Social Media Advertising Growth Forecast Drops from 18% to 11% Amidst Uncertain Economic Climate

Advertising on social media has turned into a massive industry, with most estimates predicting that it will cross the half trillion dollar mark this year. These estimates project that the social media advertising industry will bring in around $534 billion of revenue in 2022, which makes up approximately two thirds of the total advertising industry or 65% to be precise. Initial forecasts for the growth rate that this industry might have seen were quite high, but in spite of the fact that this is the case they have diminished recently.

With all of that having been said and now out of the way, it is important to note that the initial forecast for the growth rate for social media advertising was 18%, and Magna just revised this to 11%. Market saturation in the two biggest regions, the US and China, have a role to play here because of the fact that this is the sort of thing that could potentially end up preventing any further growth from occurring.

Audience saturation is a major factor here, but budget stagnation is another thing that might be hampering social media advertising growth rates. Apple is also contributing to decreased growth rates, since its opt out by default setting is preventing advertisers and developers from using third party tracking to pad out their revenue streams.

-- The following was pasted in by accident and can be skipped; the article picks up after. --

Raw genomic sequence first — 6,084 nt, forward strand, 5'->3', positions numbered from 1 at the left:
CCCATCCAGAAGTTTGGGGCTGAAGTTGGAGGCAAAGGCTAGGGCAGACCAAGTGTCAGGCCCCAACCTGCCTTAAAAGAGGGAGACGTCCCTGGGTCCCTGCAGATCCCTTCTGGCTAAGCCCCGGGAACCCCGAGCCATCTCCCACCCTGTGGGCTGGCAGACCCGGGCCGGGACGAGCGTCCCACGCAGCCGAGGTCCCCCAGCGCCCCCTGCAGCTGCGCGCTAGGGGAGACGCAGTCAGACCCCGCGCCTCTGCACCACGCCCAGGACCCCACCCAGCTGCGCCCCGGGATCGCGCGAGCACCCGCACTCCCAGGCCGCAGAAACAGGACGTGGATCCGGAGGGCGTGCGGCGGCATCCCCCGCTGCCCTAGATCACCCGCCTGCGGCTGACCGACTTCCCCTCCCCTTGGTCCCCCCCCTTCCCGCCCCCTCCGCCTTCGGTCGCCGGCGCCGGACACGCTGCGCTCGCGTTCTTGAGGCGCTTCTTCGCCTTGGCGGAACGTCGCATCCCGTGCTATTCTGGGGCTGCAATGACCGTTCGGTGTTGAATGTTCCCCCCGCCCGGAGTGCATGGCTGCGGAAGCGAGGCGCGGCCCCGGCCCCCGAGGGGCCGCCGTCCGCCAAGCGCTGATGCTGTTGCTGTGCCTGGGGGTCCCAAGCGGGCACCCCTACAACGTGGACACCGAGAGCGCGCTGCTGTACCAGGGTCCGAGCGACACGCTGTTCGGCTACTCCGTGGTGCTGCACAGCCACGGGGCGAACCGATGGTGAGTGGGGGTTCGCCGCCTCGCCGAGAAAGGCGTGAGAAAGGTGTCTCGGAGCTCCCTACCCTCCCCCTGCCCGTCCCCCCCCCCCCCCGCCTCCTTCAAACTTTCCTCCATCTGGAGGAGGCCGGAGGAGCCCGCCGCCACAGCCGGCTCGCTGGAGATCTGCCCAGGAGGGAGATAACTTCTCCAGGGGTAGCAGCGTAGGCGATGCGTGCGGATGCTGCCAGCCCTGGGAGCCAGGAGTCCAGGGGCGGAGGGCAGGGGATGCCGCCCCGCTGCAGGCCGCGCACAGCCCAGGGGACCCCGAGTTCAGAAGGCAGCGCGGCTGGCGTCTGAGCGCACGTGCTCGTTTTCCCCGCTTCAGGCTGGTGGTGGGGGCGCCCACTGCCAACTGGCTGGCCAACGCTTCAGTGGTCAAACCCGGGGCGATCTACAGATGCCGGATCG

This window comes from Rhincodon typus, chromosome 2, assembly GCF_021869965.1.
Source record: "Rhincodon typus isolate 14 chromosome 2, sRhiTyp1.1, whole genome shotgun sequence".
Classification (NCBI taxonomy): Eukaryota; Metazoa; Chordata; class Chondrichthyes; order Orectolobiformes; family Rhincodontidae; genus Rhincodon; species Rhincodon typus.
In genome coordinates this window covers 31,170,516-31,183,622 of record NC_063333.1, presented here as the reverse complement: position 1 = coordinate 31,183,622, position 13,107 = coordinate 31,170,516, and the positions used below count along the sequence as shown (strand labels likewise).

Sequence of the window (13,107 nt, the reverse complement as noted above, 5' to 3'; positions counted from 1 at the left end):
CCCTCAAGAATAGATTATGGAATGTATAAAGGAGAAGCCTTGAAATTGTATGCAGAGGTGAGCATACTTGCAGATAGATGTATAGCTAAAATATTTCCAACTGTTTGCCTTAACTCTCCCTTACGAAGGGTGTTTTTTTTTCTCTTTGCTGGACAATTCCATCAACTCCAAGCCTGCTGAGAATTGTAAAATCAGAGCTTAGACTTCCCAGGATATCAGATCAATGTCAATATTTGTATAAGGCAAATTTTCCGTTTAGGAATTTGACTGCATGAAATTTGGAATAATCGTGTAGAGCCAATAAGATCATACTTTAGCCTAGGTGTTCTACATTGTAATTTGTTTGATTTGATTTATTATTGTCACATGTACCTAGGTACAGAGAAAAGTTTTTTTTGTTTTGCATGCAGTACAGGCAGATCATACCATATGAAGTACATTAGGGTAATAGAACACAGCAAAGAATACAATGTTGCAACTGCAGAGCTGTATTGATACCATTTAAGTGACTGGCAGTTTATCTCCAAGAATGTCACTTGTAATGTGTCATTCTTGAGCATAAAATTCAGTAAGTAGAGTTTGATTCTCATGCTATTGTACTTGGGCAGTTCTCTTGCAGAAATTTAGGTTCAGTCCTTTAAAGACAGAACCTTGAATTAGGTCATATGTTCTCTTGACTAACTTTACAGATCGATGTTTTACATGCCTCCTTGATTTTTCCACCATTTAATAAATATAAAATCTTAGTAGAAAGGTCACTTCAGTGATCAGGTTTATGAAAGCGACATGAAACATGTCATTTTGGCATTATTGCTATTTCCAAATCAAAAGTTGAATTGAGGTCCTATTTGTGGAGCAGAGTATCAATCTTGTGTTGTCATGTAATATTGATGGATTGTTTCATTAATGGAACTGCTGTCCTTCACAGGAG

However, major streaming platforms like Netflix are entering the fray by offering ad supported tiers at a lower subscription rate, and this might help boost revenues and sustain growth in 2022. Still, the lowered growth forecast for this industry suggests that the global recession is now fully underway, and it is impacting all sorts of sectors.

A lack of consumption in the market coupled with high saturation rates does not leave the industry with many growth avenues in the short term. It might take at least a year for the market to correct itself, during which lower than expected growth would be seen as a positive sign since it is better than the negative growth rates that may have otherwise occurred and might still happen in the coming years.

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